Microsoft on Thursday confirmed that it would not restore an advanced OneDrive feature to Windows 10 until after the new operating system officially releases later this year.
The news disappointed some Windows 10 testers who have been passionately pleading for the return of placeholders, or as Microsoft called them, "smart files," within File Explorer, the OS's file management tool.
"Basically, what Microsoft says shows they just don't learn," complained Joao Sousa in a message posted yesterday to a long discussion thread on the company's website that goes back to early November. "Let's launch a crippled [Windows] 10.0 that destroys our credibility, and then fix things in 10.1 when it's too late to restore it."
In a blog post Thursday, Chris Jones, the top executive for OneDrive — Microsoft's cloud storage service — spelled out the 2015 release map. Placeholders, which were removed from the Windows 10 preview in November, will not make it into the first release.
"There are important capabilities that we need to bring to Windows 10 — some will make it into the first release — [but] others will come in updates that follow later in the calendar year — most notably the core capabilities of placeholders that are both reliable and comprehensible, [emphasis added]", Jones wrote.
In Windows 8.1, OneDrive does not automatically place actual copies of all cloud-stored files on a device's local storage, but instead shows placeholders for those still in the cloud. When clicked, a placeholder kicks off a download to the device.
In Windows 10, OneDrive uses "selective sync," in that users choose which files are synched with actual downloads. Other files remain on OneDrive, but do not show up in File Explorer. To see everything stored in the cloud, users must instead open a browser and comb through OneDrive's online interface.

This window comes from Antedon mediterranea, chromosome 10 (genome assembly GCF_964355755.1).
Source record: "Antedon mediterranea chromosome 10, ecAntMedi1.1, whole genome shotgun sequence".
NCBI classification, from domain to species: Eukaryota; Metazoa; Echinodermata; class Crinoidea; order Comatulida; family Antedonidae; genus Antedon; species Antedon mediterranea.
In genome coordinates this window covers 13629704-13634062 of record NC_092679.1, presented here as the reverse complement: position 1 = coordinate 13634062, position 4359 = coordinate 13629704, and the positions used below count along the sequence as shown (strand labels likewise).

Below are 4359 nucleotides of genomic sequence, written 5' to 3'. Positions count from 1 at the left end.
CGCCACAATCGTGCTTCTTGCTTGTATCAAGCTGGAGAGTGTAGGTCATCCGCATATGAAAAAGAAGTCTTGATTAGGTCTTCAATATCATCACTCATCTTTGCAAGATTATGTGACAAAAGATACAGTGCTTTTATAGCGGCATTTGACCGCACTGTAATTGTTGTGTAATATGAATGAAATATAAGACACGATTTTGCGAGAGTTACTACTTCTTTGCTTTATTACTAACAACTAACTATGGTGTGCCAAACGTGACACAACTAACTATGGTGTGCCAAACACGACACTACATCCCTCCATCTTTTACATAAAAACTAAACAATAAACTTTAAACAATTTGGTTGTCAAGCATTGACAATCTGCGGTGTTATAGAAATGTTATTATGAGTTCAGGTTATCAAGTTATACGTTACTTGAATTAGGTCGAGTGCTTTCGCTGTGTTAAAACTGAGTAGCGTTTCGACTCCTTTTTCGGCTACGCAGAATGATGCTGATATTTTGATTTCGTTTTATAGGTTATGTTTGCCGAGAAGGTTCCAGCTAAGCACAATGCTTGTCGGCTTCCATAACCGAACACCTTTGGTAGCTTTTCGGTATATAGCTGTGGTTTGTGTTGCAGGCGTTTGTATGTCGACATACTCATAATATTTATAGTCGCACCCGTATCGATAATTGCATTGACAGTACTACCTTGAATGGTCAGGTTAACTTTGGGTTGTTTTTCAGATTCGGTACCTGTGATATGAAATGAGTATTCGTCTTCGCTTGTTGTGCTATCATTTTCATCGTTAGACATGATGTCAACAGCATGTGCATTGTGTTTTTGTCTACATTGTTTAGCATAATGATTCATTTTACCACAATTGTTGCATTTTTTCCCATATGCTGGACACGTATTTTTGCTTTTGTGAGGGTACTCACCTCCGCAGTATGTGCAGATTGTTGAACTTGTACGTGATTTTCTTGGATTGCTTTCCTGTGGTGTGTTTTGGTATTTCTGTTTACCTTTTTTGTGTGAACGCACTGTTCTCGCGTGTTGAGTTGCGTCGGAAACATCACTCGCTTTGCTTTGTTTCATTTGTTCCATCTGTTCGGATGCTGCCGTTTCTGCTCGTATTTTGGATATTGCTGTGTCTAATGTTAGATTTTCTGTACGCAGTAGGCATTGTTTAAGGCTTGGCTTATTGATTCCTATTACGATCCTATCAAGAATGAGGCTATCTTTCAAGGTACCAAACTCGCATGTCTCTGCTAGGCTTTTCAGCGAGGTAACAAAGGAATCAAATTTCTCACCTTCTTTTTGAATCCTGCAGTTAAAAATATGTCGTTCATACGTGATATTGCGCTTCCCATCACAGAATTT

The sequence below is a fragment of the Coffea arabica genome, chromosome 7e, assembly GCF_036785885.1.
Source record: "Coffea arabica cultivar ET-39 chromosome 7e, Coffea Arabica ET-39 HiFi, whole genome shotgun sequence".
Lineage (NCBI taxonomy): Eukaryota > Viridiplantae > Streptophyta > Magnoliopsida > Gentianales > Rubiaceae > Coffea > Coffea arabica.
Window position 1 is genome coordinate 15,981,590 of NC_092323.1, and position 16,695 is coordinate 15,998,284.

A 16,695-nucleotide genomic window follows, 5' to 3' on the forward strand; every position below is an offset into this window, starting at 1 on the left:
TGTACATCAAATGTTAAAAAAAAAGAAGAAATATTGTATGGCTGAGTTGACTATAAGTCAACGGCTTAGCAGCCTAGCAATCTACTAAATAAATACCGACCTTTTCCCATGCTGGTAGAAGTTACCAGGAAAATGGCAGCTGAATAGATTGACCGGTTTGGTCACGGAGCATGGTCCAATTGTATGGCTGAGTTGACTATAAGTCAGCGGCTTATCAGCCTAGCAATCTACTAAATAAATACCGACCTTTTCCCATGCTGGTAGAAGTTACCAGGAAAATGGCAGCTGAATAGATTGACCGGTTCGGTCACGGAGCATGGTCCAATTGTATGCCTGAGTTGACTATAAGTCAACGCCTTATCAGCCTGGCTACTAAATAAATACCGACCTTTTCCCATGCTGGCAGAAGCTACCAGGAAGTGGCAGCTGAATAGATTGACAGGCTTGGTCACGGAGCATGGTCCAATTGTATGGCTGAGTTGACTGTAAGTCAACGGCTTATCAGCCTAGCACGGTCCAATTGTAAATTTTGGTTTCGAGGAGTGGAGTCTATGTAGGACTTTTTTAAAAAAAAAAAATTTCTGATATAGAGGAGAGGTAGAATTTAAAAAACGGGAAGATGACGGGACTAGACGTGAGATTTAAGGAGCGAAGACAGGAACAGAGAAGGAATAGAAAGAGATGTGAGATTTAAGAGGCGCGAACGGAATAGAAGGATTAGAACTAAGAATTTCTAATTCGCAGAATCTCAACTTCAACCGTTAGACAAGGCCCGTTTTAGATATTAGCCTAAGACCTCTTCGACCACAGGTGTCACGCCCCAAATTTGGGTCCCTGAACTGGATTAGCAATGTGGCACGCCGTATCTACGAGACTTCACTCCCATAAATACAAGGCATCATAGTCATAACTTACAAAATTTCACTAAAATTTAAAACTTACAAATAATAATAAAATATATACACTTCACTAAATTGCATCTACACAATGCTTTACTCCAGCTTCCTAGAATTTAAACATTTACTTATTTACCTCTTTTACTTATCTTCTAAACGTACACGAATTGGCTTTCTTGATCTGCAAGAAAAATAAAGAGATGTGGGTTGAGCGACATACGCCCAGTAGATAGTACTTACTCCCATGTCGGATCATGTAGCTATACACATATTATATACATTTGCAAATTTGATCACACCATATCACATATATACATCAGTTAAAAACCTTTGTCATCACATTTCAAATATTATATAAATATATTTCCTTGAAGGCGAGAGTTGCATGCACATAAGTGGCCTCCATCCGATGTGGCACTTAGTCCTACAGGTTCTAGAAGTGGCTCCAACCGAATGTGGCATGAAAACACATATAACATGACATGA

When that change was made two months ago, Windows 10 users lashed out, using a feedback thread to post hundreds of nearly-unanimously negative comments. That still-active thread currently has almost 600 posts.
Jones did not detail how placeholders would work, but he implied that, while the result may be the same, Windows 10 will handle them differently than Windows 8.1.
Jones also reiterated what Microsoft has said previously, that one of the reasons placeholders were dropped from Windows 10 was because the company was working on a more reliable single synchronization engine for both OneDrive — the consumer-grade service — and OneDrive for Business, the cloud storage service offered to corporate subscribers of Office 365. Currently, the two use different sync engines, and reliability across both have been an issue.
"We understand that having one sync engine ... will take time, but this is the best option to meet our core goals," Jones said.
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